8 keys to a successful expat honeymoon period

According to expat-studies professionals, there are five stages of expat adjustment:

1st stage: Honeymoon

2nd stage: Rage

3rd stage: Understanding

4th stage: Adaptation

5th stage: ‘Gone Native’

For example, an expat in China might progress through the stages as follows:

1st: The neon and red lanterns are so pretty at night!

2nd: Why is every God damn person in this country smoking all of the fucking time?

3rd: Well, the air is so bad perhaps the filters in the cigarettes provide some additional protection.

4th: What smoke?

5th: 麻烦你, 我想买万宝路的一个纸箱. (Sorry to trouble you, I’d like to buy one carton of Marlboros.)

I, myself, have never followed a predictable linear path of adjustment and have completely skipped stages in certain countries. I feel confident, however, that here in the Netherlands, I am deep within the honeymoon phase.

I credit the following eight items for blessing me with a glorious first stage of expat adaptation this time around:

1. Nazomer (‘Indian summer’). It hasn’t rained (much) in weeks and we are set to hit 24 degrees Celsius (76 F) every day this week.

2. Biking in nazomer. Randomly cycling the outskirts of Utrecht, I encountered this fine view yesterday evening:

Utrecht outskirts _ expatlingo.com

3. Neighbors who are just friendly enough. They brought us flowers when we first arrived. They say hello. They pretend not to notice me when I am arguing with my children in the street.

Perils of on line grocery shopping _ expatlingo.com

Inadvertent mini-bottle purchases: a minor peril of on-line grocery shopping

4. On-line grocery shopping. True, I accidentally ordered the wrong size bottle of wine, but now I needn’t haul a week’s worth of shopping home by bike.

5. Chatty ice cream shop owners. I have enjoyed extensive conversations about ice cream flavors in gelato shops and may have even convinced one shop owner to try lemon grass and coconut milk next spring.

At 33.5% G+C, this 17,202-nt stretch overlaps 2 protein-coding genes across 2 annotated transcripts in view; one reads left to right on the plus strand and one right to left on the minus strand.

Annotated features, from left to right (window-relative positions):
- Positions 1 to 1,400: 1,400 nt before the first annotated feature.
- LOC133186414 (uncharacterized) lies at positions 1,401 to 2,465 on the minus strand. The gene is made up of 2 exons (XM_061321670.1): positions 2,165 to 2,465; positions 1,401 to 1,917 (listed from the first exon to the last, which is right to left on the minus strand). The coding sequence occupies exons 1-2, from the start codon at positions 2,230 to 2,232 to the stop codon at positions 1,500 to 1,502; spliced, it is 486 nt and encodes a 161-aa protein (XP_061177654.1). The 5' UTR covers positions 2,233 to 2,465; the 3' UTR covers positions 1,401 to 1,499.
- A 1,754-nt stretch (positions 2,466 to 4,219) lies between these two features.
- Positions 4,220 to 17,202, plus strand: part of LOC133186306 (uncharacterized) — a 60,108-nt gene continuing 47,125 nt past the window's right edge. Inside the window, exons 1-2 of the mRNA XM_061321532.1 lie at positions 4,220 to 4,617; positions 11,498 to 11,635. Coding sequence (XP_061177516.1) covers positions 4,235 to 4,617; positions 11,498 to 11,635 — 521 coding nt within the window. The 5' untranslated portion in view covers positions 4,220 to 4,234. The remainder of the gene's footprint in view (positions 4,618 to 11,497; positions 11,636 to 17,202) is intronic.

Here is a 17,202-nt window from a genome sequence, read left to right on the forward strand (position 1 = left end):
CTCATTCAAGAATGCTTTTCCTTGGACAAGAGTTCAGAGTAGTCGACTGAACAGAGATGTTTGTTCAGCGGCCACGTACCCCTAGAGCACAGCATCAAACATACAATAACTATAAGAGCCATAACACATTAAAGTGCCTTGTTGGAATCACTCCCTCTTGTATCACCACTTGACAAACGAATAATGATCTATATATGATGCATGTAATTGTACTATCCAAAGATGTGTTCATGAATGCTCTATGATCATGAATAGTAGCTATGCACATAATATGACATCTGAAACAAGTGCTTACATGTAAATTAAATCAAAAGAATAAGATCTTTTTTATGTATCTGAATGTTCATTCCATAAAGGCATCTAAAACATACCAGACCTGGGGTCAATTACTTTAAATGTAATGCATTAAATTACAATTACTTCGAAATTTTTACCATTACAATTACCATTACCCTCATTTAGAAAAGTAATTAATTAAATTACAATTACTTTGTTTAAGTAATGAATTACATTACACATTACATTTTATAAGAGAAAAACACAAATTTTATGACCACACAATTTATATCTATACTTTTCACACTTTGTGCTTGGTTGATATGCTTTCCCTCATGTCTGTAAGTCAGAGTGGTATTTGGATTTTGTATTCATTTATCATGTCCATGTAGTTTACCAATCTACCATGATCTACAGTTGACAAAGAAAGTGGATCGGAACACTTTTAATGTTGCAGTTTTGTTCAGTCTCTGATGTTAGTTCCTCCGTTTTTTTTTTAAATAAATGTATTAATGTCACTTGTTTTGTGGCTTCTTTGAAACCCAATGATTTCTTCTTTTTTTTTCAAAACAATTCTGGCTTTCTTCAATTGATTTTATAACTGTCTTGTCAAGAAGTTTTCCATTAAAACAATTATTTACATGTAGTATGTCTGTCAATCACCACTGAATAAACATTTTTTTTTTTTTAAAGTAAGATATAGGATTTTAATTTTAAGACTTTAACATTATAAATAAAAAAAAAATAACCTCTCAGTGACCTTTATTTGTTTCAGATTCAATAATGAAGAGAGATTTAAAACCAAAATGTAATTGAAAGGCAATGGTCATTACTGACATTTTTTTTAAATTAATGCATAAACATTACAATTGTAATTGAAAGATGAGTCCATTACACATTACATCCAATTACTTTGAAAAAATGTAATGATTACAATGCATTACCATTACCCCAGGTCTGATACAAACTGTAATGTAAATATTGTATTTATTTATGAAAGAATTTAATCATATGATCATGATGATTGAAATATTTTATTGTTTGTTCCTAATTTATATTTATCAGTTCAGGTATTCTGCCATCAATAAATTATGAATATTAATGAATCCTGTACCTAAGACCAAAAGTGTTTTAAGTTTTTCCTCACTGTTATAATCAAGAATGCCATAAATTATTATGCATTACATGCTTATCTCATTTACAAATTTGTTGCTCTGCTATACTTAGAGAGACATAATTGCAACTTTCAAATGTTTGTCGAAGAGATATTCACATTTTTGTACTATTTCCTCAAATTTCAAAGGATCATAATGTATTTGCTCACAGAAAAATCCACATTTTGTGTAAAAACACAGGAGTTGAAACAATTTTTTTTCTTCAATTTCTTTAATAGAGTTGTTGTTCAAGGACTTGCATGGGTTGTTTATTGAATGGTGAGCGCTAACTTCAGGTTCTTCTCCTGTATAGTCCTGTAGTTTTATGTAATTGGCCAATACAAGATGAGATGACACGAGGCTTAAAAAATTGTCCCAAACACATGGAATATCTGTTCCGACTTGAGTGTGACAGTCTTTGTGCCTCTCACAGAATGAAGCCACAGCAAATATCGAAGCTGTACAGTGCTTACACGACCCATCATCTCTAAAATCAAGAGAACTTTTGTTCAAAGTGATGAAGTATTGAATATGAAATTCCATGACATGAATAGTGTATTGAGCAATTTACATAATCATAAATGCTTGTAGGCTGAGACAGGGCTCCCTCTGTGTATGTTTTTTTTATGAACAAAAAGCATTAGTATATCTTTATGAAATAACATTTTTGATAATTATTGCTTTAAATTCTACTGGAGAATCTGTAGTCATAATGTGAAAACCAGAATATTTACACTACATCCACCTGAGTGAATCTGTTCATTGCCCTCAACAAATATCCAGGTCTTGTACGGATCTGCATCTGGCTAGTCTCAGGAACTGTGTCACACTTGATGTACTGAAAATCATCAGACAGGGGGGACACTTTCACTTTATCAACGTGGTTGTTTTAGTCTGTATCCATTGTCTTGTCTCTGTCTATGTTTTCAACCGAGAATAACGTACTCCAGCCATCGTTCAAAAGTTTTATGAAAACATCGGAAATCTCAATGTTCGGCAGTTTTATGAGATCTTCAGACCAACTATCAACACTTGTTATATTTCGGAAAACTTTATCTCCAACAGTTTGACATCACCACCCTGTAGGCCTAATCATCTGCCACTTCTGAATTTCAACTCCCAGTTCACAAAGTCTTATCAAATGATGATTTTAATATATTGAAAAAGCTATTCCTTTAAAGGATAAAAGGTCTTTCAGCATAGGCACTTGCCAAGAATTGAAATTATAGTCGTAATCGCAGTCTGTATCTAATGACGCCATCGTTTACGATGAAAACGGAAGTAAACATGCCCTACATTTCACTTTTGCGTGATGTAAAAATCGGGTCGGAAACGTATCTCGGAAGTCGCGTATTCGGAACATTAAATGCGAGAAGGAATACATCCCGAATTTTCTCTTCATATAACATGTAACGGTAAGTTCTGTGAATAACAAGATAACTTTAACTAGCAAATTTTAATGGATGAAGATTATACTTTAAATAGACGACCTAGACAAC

6. Internet. Within one day of taking possession of our rental home, we had broadband service. By contrast, the family we are renting this house from just relocated to Italy and, many weeks later, are still waiting for an internet connection.

7. Amusingly odd Dutch humor. At the Dutch Railway Museum (Spoorweg Museum) there is a display about a historic Dutch train genius, F.W. Conrad. The display begins with a large, black, old-fashioned baby pram, which is dramatically lit and perched on a platform. The accompanying signssays something like: “While not much is known about F.W. Conrad’s childhood upbringing, historians can definitively confirm that this was not the perambulator that he was pushed around in as a baby.”

8. Date night. For the first time in our expat history, we have identified a suitable babysitter within the first four weeks. Last weekend I perched on my husband’s back bike rack (as is Dutch style) and was cycled by him to an al fresco dinner. On our way home, we stumbled across a small lane covered with bunting and lights in preparation for a street party:

Street decorations Utrecht _ expatlingo.com

In summary, to ensure a happy expat honeymoon period: move to Utrecht and be lucky.

I remain in denial of stage two — rage — which will likely be induced by poor-weather once nazomer ends.

24 responses to “8 keys to a successful expat honeymoon period

  1. Fantastic post! And so happy to hear you’re in honeymoon phase, and not like a deer in headlights, which is how I usually spend my first month as an expat in new location…. Perhaps the thought of a typhoon day for HK and enough rain in the last 24 hours to sink a ship will ensure you continue to enjoy your Utrecht experience to the max!?

    • I think I’ve never experienced a honeymoon phase before. Fourth time’s the charm! Of course, Dutch politics have nothing like the drama of Hong Kong politics and drizzly European rainstorms are nothing compared to the fantastic force of your recent typhoon! It’s not dramatic here, but it is cozy.

  2. Rage that the Edamer you like is out of stock. And why is the grocery not stocking your favorite Ginever? And if someone doesn’t give me a plate of fresh Kibberling I’m gonna FREAK OUT! Oh wait, if you say these things you have skipped to local status.

    • Ha! That’s advanced Dutch eating! I’m still puzzling through the various forms of dairy here: yoghurt in tubs, yoghurt in pourable cartons, melk, kaas, kaas plaanken, kaas room, kwark, boter, slagroom, vla etc.

  3. I have been living in China for a year and a half and I am STILL waiting for an internet connection–ba-dum-dum!

    Glad to hear you are settled in and enjoying things. Take care!

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